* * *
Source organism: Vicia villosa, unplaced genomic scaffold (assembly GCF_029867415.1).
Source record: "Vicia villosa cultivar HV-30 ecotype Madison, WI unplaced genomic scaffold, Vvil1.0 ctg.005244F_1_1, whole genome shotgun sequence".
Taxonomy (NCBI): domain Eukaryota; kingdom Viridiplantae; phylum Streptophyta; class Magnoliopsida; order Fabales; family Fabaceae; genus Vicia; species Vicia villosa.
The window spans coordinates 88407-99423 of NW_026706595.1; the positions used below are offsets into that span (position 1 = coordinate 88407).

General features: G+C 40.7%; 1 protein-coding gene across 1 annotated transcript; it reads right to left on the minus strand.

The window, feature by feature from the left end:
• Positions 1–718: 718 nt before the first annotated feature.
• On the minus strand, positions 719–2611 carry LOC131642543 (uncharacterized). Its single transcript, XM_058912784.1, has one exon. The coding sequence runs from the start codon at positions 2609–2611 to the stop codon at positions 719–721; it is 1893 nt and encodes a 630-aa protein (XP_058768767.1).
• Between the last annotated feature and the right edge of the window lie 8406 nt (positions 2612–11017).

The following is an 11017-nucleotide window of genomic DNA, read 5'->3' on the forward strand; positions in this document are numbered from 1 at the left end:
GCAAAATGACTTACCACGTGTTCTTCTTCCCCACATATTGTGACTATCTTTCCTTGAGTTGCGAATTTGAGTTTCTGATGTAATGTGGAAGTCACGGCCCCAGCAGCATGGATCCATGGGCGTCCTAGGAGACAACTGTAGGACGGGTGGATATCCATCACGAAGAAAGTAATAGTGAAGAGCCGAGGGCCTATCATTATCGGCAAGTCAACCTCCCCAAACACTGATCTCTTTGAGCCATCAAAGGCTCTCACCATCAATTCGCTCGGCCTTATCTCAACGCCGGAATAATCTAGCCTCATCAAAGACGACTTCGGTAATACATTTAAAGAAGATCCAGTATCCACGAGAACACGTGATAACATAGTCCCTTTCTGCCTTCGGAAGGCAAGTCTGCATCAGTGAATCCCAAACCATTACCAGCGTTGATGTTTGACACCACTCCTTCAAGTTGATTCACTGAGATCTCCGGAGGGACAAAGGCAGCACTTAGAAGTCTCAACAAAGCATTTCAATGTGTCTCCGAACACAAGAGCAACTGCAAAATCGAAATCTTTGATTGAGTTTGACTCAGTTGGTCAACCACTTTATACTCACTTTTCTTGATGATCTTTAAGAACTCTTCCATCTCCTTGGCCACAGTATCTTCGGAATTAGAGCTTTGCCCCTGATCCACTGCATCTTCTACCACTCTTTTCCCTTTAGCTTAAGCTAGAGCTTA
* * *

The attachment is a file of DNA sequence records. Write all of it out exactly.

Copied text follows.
Source organism: Vicia villosa, unplaced genomic scaffold (assembly GCF_029867415.1).
Source record: "Vicia villosa cultivar HV-30 ecotype Madison, WI unplaced genomic scaffold, Vvil1.0 ctg.005244F_1_1, whole genome shotgun sequence".
Taxonomy (NCBI): domain Eukaryota; kingdom Viridiplantae; phylum Streptophyta; class Magnoliopsida; order Fabales; family Fabaceae; genus Vicia; species Vicia villosa.
The window spans coordinates 88407-99423 of NW_026706595.1; the positions used below are offsets into that span (position 1 = coordinate 88407).

General features: G+C 40.7%; 1 protein-coding gene across 1 annotated transcript; it reads right to left on the minus strand.

The window, feature by feature from the left end:
• Positions 1–718: 718 nt before the first annotated feature.
• On the minus strand, positions 719–2611 carry LOC131642543 (uncharacterized). Its single transcript, XM_058912784.1, has one exon. The coding sequence runs from the start codon at positions 2609–2611 to the stop codon at positions 719–721; it is 1893 nt and encodes a 630-aa protein (XP_058768767.1).
• Between the last annotated feature and the right edge of the window lie 8406 nt (positions 2612–11017).

The following is an 11017-nucleotide window of genomic DNA, read 5'->3' on the forward strand; positions in this document are numbered from 1 at the left end:
GCAAAATGACTTACCACGTGTTCTTCTTCCCCACATATTGTGACTATCTTTCCTTGAGTTGCGAATTTGAGTTTCTGATGTAATGTGGAAGTCACGGCCCCAGCAGCATGGATCCATGGGCGTCCTAGGAGACAACTGTAGGACGGGTGGATATCCATCACGAAGAAAGTAATAGTGAAGAGCCGAGGGCCTATCATTATCGGCAAGTCAACCTCCCCAAACACTGATCTCTTTGAGCCATCAAAGGCTCTCACCATCAATTCGCTCGGCCTTATCTCAACGCCGGAATAATCTAGCCTCATCAAAGACGACTTCGGTAATACATTTAAAGAAGATCCAGTATCCACGAGAACACGTGATAACATAGTCCCTTTCTGCCTTCGGAAGGCAAGTCTGCATCAGTGAATCCCAAACCATTACCAGCGTTGATGTTTGACACCACTCCTTCAAGTTGATTCACTGAGATCTCCGGAGGGACAAAGGCAGCACTTAGAAGTCTCAACAAAGCATTTCAATGTGTCTCCGAACACAAGAGCAACTGCAAAATCGAAATCTTTGATTGAGTTTGACTCAGTTGGTCAACCACTTTATACTCACTTTTCTTGATGATCTTTAAGAACTCTTCCATCTCCTTGGCCACAGTATCTTCGGAATTAGAGCTTTGCCCCTGATCCACTGCATCTTCTACCACTCTTTTCCCTTTAGCTTAAGCTAGAGCTTA